Monday, September 2, 2013

Considering a Scene as a Character

Once again I find myself involved with a major listening project. This time it is the Decca collection of the complete works of Benjamin Britten. This is structured according to categories, rather than ordered chronologically. This works for me, because it will allow me to deal with each category as a separate article.

The first category in the set is opera; and I have to take satisfaction in having acquired enough experience that each of the operas is familiar to me through at least one staged production, through video when not through experience in an opera house. Every now and then, however, there are certain dramatic elements that are better recognized through the music without visual distraction. This is the way I feel about A Midsummer Night's Dream, which lends itself to imaginative visual design while having to bear the burden of familiarity with William Shakespeare at the same time.

What fascinates me about Britten's opera is how the composer chose to make it his own narrative without ever compromising Shakespeare in any serious way. This is apparent from the very beginning, since the very first music you hear establishes the scene (to use Kenneth Burke's technical term) of the forest in which all acts (from the same Burke terminology) of significance will take place. Indeed, to prepare the audience for Puck's epilogue, it is clear that Britten has chosen to establish the forest as a "dream world" of sorts, rather than merely an untamed piece of land on the outskirts of Athens. One might almost say that, from a musical point of view, the forest matters more to Britten than all those agents (Burke's term again), both supernatural and "natural" that will be bumping into each other (often in comic ways) as the narrative unfolds.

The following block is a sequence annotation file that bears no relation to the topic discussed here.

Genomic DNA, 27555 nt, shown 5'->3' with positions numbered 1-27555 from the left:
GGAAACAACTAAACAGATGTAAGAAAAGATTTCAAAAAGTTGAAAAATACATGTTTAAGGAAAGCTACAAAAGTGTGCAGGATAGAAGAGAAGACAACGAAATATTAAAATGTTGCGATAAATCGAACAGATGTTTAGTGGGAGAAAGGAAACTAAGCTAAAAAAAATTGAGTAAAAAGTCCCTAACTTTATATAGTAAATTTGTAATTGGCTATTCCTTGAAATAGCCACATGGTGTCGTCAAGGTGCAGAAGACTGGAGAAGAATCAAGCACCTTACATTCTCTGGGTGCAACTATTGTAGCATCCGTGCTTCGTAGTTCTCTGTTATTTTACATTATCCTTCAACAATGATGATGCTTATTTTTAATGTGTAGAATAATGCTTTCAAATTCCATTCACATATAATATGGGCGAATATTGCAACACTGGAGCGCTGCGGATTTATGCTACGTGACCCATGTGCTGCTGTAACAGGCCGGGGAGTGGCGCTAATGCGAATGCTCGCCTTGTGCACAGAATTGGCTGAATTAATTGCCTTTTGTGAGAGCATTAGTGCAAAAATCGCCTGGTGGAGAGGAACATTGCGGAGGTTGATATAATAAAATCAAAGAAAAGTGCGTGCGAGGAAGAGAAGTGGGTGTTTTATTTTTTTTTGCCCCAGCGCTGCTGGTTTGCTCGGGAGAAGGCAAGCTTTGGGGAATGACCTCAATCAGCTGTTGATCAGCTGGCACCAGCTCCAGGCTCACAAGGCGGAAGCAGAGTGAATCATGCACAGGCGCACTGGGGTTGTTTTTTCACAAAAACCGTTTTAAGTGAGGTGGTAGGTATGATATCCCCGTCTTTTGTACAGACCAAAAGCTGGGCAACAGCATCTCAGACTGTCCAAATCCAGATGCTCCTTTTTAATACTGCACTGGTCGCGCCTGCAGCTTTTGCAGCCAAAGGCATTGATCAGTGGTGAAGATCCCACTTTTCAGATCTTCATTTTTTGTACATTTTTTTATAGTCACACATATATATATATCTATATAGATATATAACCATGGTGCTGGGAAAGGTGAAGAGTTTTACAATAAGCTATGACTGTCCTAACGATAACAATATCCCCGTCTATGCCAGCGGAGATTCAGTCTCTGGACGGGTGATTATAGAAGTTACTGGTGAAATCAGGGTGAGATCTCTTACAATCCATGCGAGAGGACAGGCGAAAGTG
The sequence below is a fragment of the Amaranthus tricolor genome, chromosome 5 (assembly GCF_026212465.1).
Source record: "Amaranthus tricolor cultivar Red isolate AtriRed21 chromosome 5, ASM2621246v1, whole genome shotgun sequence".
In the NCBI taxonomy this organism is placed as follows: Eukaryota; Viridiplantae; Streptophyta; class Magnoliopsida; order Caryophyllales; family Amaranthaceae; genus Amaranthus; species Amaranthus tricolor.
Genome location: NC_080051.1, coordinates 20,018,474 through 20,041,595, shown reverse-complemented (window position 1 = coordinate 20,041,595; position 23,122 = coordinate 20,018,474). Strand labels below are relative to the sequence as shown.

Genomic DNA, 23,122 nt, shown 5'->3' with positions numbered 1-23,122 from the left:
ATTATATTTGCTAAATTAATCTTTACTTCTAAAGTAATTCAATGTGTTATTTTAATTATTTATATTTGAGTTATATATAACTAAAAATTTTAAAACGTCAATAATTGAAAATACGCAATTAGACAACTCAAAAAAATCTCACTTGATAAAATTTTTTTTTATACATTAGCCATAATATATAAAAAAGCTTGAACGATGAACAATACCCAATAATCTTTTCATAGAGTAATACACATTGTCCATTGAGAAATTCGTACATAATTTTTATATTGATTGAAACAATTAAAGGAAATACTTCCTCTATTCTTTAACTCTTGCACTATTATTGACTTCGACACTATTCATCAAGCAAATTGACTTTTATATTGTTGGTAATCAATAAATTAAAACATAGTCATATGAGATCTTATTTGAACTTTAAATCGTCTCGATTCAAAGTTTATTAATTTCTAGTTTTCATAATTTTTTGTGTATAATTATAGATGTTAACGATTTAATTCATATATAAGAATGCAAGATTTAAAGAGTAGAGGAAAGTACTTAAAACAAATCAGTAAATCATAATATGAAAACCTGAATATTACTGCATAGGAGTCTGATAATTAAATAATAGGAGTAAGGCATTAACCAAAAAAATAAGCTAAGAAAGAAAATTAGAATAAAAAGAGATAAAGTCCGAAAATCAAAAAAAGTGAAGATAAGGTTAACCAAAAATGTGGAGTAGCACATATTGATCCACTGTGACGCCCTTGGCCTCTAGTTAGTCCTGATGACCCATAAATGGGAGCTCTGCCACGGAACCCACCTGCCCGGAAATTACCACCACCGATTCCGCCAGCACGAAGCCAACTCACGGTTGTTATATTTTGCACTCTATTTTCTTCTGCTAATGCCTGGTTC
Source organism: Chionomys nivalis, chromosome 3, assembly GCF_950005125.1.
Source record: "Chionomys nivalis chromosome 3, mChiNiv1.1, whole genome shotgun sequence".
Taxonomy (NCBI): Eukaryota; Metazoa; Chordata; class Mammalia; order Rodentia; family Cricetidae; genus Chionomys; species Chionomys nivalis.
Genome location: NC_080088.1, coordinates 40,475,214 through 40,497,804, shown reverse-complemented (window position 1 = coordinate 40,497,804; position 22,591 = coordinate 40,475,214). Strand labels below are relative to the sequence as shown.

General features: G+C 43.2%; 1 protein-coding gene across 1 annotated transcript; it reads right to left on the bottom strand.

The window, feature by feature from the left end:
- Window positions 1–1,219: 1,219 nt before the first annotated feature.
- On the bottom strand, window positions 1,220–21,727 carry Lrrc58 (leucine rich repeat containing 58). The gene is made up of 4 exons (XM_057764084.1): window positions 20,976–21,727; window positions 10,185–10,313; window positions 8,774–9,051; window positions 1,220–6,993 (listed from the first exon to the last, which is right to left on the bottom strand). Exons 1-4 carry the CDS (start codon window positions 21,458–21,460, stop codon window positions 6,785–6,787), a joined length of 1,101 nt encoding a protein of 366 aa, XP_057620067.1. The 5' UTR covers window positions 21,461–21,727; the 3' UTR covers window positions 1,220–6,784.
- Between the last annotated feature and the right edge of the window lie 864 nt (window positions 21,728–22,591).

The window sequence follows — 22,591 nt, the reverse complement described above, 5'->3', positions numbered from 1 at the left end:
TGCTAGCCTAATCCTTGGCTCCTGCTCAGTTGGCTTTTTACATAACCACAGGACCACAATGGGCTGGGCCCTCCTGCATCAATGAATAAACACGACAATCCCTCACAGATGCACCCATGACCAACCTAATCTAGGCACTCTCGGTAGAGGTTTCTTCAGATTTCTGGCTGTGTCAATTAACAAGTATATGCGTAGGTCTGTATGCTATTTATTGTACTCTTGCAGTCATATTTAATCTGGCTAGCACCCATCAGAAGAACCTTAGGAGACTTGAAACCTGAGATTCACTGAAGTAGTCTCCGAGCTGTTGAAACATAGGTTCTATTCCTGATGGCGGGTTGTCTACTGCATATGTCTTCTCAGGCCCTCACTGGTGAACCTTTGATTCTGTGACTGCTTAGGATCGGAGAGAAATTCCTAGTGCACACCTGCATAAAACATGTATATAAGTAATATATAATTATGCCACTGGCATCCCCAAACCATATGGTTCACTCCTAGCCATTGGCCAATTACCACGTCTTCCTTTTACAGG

Clearly, the forest does not itself act; but perhaps Britten is trying to prepare the audience for how the scene will create a variety of dispositions through which the acts themselves will be motivated. This strikes me as significant, particularly since the opera never leaves the forest until the final scene of the final act. (The text for that scene actually begins with the very first words of Shakespeare's play.) In other words one only returns to "reality" for the multiple wedding celebration (in which Oberon and Titania are somewhat like "participating bystanders"). Furthermore (notwithstanding the influence of Felix Mendelssohn), that scene has less to do with the wedding and spends most of its time on the "Pyramus and Thisbe" performance, which, since it is the (highly distorted) enactment of a familiar myth, involves yet another move into yet another "dream world."

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